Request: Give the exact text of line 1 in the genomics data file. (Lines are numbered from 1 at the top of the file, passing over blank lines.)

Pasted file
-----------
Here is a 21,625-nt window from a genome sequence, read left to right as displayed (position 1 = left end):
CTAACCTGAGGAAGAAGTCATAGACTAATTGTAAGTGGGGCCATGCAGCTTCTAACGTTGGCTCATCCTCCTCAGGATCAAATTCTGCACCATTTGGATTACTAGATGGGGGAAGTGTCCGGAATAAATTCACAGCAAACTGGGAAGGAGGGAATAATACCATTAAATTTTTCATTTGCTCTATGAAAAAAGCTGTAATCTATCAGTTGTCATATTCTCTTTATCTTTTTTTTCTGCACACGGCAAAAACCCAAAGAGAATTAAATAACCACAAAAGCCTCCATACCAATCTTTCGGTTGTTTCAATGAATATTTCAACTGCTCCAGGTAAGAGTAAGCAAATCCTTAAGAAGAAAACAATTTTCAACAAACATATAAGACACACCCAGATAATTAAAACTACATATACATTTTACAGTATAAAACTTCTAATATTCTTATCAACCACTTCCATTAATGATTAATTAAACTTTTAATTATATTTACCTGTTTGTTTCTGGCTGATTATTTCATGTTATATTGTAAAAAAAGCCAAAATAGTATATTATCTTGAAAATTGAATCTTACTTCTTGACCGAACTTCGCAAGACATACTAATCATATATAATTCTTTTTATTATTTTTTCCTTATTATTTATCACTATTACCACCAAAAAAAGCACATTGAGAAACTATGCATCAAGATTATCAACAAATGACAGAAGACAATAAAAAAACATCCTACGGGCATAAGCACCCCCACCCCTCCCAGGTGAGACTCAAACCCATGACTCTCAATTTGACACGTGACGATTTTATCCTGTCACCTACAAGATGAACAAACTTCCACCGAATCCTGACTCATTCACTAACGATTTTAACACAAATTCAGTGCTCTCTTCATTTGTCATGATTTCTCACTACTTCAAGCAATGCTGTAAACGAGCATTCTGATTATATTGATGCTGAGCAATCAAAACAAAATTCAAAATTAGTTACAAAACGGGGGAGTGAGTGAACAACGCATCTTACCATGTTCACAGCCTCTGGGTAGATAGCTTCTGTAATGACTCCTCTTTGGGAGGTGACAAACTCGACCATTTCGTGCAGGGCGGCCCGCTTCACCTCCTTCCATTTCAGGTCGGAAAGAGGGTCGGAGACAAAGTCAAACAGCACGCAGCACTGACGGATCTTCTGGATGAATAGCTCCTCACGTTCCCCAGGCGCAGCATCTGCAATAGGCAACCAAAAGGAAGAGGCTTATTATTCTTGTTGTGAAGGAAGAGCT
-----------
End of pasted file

Here is a 21,625-nt window from a genome sequence, read left to right as displayed (position 1 = left end):